The dimension of course development was also influential in assessing the quality of the academic aspect of DE. “Well-structured course materials,” “Clear guidelines for course development,” and “Course content adaptability to students needs” appeared to be important in explaining the course development dimension, meaning that Asian learners perceive a DE program that provides well-structured course materials that follow clear development procedures and are considerate of learners’ needs to be of high quality. This finding confirms the arguments made by Phipps and Merisotis (2000) that quality online courses should be designed with a consistent structure and be adaptable to learners of varying learning needs and styles as well as the arguments made by Parscal and Riemer (2010) that course development guided by pedagogical principles is essential for a quality DE. However, while previous studies (Ho, 2005; Özkul & Aoki, 2006) report Asian learners’ preference for videoconference lectures or streaming video lectures, the Asian learners in this study did not agree that the “Inclusion of video-recorded lectures” was significant in assessing the quality of DE. This indicates that, even though the high-context Asian cultures generally value inferences through tone of voice, facial expression, body language, and the status of speakers (Latchem & Jung, 2009), today’s Asian learners value DE programs that offer greater flexibility and well-structured content that is adaptable to their needs rather than those that simply post video-recorded lectures on the Internet. Asian DE providers need to make an effort to develop well-structured course materials and at the same time allow students to choose course content and/or activities that are adaptable to their needs and learning conditions.

Pedagogical aspects such as teaching and learning and interactive tasks were found to be slightly less important compared with course development and evaluation and assessment but still powerful in measuring the quality of DE. As evidenced in several previous studies (Jung, 2011; Selim, 2007; Sun, Tsai, Finger, Chen, & Yeh, 2008), this finding also suggests that Asian DE providers should offer opportunities for learner-learner and learner-instructor interaction and real-world problem-based activities via both asynchronous and synchronous technologies. Such approaches can present greater opportunities for some passive Asian learners to engage in active and higher order learning. Recent Web development, including Web 2.0 technology, permits interaction and collaboration through weblogs, social networking sites, wikis, podcasts, and so on. All of these offer new educational possibilities, although they also raise issues of copyright, intellectual property, and the trustworthiness and authority of user-created content.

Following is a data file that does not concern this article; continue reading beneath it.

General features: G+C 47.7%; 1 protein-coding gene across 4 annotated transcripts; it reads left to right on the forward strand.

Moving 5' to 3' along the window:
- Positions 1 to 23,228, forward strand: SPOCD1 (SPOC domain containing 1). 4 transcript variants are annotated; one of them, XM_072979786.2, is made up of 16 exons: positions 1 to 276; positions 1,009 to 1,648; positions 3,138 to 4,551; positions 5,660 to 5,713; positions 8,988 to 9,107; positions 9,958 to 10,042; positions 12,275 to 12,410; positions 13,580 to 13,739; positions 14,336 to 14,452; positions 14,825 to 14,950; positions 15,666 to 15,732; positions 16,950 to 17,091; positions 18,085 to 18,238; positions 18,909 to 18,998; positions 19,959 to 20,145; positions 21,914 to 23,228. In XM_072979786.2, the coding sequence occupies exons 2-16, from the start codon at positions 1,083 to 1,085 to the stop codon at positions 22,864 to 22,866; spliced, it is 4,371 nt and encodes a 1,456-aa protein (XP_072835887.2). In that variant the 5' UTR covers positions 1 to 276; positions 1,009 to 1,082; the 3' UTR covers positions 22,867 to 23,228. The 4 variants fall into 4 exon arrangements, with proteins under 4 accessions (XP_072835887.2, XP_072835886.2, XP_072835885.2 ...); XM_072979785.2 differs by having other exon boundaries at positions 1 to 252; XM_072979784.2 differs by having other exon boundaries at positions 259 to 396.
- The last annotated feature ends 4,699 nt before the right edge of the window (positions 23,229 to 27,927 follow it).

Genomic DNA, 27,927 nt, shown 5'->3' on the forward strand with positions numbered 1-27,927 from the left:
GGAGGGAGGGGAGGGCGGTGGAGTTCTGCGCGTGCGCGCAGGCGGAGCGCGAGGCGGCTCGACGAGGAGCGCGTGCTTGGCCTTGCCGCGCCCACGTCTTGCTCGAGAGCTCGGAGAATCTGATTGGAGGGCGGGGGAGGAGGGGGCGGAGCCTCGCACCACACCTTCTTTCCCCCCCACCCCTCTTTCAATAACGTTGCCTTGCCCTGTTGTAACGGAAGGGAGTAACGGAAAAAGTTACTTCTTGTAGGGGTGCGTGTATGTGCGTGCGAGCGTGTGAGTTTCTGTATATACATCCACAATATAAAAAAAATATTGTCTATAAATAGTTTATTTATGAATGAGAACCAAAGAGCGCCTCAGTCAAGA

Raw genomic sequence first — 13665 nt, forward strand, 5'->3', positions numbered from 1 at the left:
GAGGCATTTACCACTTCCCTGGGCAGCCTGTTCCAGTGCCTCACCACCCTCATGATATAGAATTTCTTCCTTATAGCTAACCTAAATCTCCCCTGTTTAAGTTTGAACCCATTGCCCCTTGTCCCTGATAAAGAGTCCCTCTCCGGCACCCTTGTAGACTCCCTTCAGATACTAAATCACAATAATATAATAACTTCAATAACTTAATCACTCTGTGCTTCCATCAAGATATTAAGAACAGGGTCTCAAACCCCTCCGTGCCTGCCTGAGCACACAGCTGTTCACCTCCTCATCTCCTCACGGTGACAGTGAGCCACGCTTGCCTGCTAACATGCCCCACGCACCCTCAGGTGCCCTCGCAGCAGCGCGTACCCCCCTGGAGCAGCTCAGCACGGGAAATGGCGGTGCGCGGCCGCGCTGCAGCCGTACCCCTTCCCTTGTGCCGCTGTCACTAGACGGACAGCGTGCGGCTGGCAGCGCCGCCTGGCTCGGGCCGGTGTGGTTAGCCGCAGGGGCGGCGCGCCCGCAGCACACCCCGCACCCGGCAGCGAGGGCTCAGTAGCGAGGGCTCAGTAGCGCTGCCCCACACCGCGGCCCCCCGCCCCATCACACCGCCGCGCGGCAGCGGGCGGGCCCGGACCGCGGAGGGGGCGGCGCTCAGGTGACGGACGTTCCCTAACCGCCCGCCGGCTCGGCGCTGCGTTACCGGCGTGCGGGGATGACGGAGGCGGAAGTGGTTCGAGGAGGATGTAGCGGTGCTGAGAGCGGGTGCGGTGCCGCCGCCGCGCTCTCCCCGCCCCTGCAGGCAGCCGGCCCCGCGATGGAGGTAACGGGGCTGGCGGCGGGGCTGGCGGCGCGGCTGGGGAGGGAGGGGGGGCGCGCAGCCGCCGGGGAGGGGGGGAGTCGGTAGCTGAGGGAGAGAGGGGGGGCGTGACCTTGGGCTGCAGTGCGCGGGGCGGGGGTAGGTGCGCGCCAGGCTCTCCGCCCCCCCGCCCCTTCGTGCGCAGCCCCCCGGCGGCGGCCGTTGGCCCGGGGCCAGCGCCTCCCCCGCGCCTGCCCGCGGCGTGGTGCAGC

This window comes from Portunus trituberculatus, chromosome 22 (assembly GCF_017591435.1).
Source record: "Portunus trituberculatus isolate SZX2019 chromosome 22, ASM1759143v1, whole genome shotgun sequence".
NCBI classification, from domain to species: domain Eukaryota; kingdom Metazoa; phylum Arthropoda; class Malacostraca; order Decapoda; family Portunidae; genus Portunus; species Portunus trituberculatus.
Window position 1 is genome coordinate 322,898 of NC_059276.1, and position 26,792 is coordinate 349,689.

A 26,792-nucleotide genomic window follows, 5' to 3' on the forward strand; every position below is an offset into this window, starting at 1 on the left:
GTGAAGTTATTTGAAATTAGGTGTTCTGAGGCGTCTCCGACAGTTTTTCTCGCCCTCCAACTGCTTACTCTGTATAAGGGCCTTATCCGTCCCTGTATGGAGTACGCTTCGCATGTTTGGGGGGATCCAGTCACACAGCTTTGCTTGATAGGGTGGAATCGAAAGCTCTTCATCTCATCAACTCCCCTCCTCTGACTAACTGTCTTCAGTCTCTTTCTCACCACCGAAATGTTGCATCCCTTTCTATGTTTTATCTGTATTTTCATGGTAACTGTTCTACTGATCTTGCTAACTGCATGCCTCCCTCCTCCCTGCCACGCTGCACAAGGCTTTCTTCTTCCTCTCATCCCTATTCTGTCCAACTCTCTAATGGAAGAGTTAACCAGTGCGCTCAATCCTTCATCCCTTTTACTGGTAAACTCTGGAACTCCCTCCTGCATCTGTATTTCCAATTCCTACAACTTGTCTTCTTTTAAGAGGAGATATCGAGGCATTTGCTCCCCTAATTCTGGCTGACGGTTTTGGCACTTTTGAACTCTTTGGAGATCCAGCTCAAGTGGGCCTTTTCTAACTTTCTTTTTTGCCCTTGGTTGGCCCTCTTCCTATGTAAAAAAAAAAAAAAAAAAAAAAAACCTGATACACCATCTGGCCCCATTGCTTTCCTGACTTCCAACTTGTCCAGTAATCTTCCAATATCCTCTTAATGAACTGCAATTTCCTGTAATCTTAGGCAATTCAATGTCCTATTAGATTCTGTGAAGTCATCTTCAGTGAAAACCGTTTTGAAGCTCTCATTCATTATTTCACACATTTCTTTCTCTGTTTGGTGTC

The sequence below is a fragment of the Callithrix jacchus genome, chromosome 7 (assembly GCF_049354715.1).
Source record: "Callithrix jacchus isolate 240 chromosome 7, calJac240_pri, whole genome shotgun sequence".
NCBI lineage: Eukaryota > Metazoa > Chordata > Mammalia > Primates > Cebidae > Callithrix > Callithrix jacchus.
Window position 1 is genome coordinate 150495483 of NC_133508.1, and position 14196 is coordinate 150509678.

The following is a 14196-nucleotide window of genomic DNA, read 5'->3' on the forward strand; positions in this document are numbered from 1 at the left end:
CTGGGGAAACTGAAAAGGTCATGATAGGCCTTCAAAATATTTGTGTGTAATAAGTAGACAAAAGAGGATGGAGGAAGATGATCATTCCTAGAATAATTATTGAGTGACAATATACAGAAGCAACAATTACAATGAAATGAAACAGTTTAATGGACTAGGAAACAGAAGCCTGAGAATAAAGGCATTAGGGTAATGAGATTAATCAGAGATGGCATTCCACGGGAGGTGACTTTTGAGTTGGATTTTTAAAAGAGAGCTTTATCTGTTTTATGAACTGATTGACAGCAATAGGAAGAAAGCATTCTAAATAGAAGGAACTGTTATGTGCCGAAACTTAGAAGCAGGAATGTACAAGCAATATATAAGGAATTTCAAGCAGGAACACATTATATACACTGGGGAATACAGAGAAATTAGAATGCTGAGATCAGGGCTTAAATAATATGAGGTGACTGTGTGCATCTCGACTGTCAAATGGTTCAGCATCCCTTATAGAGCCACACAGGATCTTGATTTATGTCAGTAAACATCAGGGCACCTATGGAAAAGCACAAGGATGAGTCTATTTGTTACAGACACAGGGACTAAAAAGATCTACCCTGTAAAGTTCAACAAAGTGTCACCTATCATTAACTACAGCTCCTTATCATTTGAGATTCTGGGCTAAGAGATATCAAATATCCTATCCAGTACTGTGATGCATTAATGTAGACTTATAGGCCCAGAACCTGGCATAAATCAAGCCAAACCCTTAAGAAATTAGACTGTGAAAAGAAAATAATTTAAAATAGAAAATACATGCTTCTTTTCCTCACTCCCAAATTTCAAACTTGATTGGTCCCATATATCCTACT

In the environmental domain, infrastructure appeared to be most important in assessing the quality of DE. Items such as “Reliable media/technology infrastructure,” “Reliable learning management system,” and “Security of student data system” registered strongly in explaining the infrastructure dimension. But “Physical classrooms” did not appear to be important at all in assessing the quality of DE. This finding highlights the importance for DE providers to ensure that dependable technology infrastructure is in place and to consider combining analogue and digital technologies as much of Asia is still constrained by limited infrastructure and skills, high costs, and slow Internet speeds (Baggaley, 2007).

The internal QA mechanism and institutional credibility dimensions also appeared to be influential in assessing the quality of DE, which was supported in Jung (2011) in the context of South Korea. “Existence of quality standards specifically for DE” appeared to be highly influential in explaining the internal QA mechanism dimension, and “Strong leadership” and “External accreditation at the national level” were the two most important items in explaining the institutional credibility dimension. As mentioned by several DE educators and researchers, including D’Antoni and Mugridge (2004), there has been a constant struggle for parity of esteem in DE. This study shows that in the eyes of the Asian learners both institutionalization of an internal QA system under strong leadership and recognition by external accreditation agencies are instrumental to securing parity of esteem. Asian DE providers need to develop the necessary policies and procedures for both internal and external QA together with the external QA and accreditation agencies.

Gender differences in the perception of quality in DE suggest a need for considering these differences in developing, delivering, and supporting DE. The study revealed that the female students, compared with the male students, perceived all quality domains and dimensions as being more important in evaluating DE quality. In addition, gender differences were found in the perceived barriers to and support for DE. These findings imply that even though DE has contributed to widening access to education and reducing the gender disparity in education, there still exists a lack of gender-considerate supports in Asian DE. “Conflict with family obligation” appeared to be the most serious barrier that the female learners faced, and family members were more important support providers for the female students than for the male students. This finding confirms Taplin’s (2000) conclusion that personal or family problems, including difficulties with caring for young children and difficulties with getting course materials in time to complete assignments or examinations, were the major problems for female students who were considering dropping out of their DE programs. Perhaps this is why the Asian female students received more support socially, psychologically, and logistically than they did academically.